The site, he added, is central to Vail Village and Lionshead as well as other civic sites like Dobson Arena, the library and more.

“We think we can create a synergy of uses for a real cultural hub and real activity there,” Losa said.

Council heard from various members of Vail’s cultural arts community citing a need for this type of space in the city.

Connie Kincaid-Strahan, president of the Vail Valley Theater Company, said the group was formed in 1987 and has become the oldest theater company on the West Slope. However, all of this is done without a permanent home, she said.

Having a place like The Hub is something the company has dreamed of for many, many years, Kincaid-Strahan added.

Speaking to the board, Garret Davies, the current president of the Vail Jazz Foundation, said many local nonprofits started when Vail was a “different place,” citing more opportunities for spaces and more reasonable costs.

“As far as the future is concerned, finding suitable facilities is becoming more and more difficult. There are more and more constraints of all kinds,” he says. “I think without investing, one way or another, some of the cultural activities here are at risk.”

While the city council has seen the immense value proposition of such a centre, there is a lot of work to be done to bring the Cultural Alliance’s vision to life, a process which, according to Slifer, “would take years “.

Among the first steps identified by the board were engaging the community and stakeholders in the process, prioritizing, finding a new home for the Children’s Garden of Learning, exploring funding options and more. .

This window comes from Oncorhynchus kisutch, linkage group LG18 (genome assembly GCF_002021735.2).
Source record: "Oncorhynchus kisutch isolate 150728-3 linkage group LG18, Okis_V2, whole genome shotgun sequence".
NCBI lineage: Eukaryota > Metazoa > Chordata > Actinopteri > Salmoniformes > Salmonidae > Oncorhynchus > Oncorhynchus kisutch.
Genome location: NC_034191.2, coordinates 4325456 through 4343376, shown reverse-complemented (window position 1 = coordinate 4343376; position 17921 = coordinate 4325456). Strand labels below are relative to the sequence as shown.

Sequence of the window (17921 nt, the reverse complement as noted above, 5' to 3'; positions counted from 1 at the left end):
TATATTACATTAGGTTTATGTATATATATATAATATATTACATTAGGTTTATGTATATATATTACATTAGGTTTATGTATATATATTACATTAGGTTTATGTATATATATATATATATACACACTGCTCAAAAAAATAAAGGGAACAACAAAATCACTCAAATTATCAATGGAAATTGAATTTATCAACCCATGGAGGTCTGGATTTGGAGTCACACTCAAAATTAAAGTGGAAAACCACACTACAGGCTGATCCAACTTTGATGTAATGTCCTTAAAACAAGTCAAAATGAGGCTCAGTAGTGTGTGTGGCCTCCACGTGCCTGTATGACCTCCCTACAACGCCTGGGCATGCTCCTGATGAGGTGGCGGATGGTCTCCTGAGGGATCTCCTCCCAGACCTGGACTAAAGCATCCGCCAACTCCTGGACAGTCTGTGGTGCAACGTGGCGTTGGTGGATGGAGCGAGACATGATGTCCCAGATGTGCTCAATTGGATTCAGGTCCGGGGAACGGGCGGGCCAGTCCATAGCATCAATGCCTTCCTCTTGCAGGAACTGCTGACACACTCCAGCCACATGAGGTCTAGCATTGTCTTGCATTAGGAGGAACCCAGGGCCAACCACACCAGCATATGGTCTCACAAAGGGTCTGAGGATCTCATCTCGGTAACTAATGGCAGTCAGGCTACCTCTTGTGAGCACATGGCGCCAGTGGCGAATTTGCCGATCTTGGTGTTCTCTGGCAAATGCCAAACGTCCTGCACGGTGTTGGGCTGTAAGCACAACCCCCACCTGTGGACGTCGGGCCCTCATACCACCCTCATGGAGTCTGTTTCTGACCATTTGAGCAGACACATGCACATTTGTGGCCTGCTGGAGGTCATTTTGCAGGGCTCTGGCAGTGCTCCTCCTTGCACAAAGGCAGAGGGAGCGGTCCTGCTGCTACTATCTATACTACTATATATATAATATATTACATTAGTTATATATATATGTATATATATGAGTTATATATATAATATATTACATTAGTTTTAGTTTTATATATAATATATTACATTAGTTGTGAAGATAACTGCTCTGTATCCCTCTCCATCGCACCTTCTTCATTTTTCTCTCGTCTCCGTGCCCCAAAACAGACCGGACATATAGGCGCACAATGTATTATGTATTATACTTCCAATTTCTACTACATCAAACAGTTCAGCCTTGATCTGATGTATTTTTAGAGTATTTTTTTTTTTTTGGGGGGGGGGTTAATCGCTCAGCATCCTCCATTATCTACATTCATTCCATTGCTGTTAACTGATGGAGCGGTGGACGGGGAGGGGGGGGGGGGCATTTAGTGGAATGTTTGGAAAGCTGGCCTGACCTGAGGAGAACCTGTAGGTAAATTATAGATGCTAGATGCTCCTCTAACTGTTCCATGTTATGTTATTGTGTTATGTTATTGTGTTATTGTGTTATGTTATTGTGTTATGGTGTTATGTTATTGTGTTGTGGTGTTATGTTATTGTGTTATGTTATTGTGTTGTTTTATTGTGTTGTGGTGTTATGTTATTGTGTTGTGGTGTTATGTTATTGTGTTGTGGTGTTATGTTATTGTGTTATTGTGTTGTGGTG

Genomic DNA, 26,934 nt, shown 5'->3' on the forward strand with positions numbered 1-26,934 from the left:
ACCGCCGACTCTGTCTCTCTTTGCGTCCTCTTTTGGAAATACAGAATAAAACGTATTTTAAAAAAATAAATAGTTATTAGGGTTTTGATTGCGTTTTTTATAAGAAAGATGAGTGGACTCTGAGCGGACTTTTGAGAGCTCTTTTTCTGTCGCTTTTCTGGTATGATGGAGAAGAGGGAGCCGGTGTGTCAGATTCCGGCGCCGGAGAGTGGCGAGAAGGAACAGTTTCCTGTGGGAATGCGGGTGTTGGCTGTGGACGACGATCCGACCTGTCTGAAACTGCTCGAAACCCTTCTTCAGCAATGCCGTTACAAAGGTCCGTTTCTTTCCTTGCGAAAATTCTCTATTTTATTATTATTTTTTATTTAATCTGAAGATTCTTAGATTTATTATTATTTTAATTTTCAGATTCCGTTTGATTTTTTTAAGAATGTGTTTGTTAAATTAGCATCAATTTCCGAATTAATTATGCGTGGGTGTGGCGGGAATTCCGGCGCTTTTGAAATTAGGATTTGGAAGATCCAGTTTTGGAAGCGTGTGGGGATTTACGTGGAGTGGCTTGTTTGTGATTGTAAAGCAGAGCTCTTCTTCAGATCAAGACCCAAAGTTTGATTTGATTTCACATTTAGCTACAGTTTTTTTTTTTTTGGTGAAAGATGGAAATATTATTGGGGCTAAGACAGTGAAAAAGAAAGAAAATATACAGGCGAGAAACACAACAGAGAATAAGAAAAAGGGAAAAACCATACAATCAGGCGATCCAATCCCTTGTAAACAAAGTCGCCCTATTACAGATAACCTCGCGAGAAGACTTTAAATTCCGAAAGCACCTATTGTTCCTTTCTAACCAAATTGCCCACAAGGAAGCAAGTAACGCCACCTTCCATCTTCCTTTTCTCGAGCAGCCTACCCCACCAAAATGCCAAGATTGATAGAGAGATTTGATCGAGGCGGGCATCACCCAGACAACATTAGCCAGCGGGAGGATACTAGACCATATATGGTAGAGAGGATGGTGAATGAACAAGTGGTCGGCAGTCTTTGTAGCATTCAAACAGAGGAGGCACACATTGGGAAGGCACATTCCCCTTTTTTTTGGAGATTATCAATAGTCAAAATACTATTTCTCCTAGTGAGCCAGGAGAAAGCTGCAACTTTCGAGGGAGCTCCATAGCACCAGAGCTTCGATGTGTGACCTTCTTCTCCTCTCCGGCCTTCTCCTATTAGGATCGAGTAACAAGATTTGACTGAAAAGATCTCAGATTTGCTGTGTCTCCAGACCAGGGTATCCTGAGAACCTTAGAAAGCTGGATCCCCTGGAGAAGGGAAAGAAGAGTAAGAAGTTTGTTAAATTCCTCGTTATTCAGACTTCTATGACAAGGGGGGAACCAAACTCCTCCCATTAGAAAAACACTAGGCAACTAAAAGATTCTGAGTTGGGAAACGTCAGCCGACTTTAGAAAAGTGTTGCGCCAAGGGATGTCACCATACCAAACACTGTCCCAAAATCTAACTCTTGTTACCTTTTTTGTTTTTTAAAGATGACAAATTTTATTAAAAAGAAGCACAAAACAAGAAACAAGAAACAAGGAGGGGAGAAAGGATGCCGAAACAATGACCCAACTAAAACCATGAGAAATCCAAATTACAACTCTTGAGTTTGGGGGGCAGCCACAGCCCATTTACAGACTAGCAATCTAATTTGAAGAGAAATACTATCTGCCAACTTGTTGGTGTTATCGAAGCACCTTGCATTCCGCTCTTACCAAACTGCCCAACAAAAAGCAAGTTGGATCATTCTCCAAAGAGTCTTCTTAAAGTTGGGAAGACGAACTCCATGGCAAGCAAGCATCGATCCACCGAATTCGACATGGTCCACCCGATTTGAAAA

“We definitely need some stakeholder engagement. We also need to come together and set priorities,” said Board Member Barry Davis. “I think the idea and concept created is absolutely beautiful and I don’t quite understand how we’re going to put it all together in one package.”

One of the challenges ahead will be to finance a project of this magnitude. Slifer said preliminary estimates, not including proposed changes to Dobson Arena, were around $80 million, adding that they would reach over $100 million “for sure”.

“It’s a huge number, but it’s not going to get better. The longer we delay, the worse it is going to get and I think the need can easily be defined,” Slifer said.

Among the fundraising opportunities, Slifer identified the millions of dollars in TIF funds the city must spend by June 2030, the issuance of bonds as well as opportunities for philanthropy or capital fundraising campaigns and more.

While The Hub will take years of planning, commitment and funding, members of City Council have expressed a general desire to keep the project moving forward.

“There’s a lot of research that shows that having a cultural arts center in a community really improves the economy of that community and often uplifts the community in so many other ways,” Slifer said. “Let’s face it, not everyone wants to ski seven days a week or hike seven days a week and it’s really good to offer other alternatives… People like to feel good about themselves in adding a bit of culture to their lives while they’re also experiencing the great outdoors.